With banks remaining closed for the 19th day, the Argentine President ,Eduardo Duhalde, declared a national medical emergency due to a shortage in medications such as insulin, local news agencies reported.
The Foreign Minister, Carlos Ruckauf , returned from Brazil yesterday with 275,000 doses of insulin donated by the Brazilian Government, the first instalment of a larger donation.The Presidential spokesman , Eduardo Amadeo , said that Duhalde, a populist Peronist, had appointed Juan Pablo Cafiero, a centre left politician, as interim Social Affairs Minister to “take all necessary measures to ensure that products are available”.
Argentine laboratories have stopped producing medicines until they know how much they must mark up their prices to compensate for the 30 per cent currency devaluation approved on Sunday. The decline in insulin availability was felt some weeks ago, and a private group, Red Solidarity, has had been distributing the medicine free in Buenos Aires.
Uncertainty over the currency values persisted as banks remained closed yesterday. The government has uncoupled the peso from its 1-to-1 exchange rate with the U.S. dollar, and imposed a value of 1.4 pesos to the dollar for foreign trading. It will allow the value to float in domestic trading, expected to begin today. The stock market also remained shut down yesterday. While the government said it expects the domestic rate to trade about the same level as the official foreign rate of 1.4 pesos to the dollar, black market exchange rates were already climbing higher than 1.4, reports said yesterday.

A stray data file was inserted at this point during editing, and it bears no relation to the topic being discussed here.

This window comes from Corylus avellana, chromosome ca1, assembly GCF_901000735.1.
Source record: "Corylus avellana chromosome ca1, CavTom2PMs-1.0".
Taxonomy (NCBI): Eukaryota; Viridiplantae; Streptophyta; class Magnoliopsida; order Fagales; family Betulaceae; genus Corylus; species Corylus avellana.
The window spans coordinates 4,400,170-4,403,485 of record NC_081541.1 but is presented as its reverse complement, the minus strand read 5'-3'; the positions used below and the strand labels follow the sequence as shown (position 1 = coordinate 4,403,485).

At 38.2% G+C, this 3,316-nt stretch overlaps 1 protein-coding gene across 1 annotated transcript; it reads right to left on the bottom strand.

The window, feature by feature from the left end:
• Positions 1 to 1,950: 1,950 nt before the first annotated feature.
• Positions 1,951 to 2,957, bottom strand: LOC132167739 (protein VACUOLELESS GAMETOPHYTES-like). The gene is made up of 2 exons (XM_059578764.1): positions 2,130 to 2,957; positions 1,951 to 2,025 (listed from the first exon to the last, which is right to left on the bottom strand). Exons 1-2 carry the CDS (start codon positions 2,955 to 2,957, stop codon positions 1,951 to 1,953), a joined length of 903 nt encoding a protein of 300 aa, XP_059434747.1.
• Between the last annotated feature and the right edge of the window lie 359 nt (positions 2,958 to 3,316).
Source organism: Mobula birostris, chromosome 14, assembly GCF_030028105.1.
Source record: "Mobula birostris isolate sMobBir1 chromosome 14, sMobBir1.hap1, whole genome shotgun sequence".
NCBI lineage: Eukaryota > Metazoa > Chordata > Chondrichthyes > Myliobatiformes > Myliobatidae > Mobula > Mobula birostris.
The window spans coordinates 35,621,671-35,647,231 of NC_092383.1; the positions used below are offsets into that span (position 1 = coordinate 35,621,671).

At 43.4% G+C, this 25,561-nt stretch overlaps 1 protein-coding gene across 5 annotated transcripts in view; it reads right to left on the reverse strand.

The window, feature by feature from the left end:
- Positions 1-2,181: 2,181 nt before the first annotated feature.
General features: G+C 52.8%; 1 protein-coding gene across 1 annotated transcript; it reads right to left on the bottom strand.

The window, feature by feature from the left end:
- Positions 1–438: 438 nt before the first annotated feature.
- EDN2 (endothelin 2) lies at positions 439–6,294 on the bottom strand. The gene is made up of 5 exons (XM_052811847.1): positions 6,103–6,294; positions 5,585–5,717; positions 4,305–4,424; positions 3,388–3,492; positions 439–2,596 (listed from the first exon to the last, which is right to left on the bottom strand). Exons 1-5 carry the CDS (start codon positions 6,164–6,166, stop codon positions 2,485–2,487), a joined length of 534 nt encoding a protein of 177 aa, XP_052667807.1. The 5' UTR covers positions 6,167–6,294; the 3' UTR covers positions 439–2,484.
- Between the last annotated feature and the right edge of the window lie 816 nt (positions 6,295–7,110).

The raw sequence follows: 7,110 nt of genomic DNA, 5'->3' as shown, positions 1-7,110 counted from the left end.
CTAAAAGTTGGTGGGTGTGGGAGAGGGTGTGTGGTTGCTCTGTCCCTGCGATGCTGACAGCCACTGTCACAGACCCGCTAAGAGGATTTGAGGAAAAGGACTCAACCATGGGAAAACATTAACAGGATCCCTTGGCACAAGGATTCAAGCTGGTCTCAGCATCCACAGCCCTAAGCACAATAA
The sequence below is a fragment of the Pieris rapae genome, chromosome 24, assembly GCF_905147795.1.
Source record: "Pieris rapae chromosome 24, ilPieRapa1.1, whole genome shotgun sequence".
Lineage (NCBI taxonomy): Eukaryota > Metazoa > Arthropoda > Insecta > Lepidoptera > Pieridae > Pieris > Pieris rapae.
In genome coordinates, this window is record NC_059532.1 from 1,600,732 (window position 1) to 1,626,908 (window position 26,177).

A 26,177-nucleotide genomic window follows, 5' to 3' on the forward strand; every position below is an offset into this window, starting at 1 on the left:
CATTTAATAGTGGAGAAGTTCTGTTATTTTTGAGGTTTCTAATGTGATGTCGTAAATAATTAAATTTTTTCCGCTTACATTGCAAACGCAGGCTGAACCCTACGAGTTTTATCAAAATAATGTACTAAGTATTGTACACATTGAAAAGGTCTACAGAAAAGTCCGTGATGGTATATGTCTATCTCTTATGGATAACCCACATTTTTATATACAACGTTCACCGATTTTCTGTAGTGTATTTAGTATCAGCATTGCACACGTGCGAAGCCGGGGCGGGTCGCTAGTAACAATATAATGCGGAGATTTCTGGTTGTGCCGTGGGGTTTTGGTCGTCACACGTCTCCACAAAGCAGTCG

Market experts said that in all likelihood the exchange rate will skyrocket as there will be great demand for dollars from anxiety-plagued citizens. In New York, J.P. Morgan Chase Bank said it anticipated the peso would fall to 2.7 to the dollar by the end of 2002.
[Source: The Hindu, January 11, 2002.]
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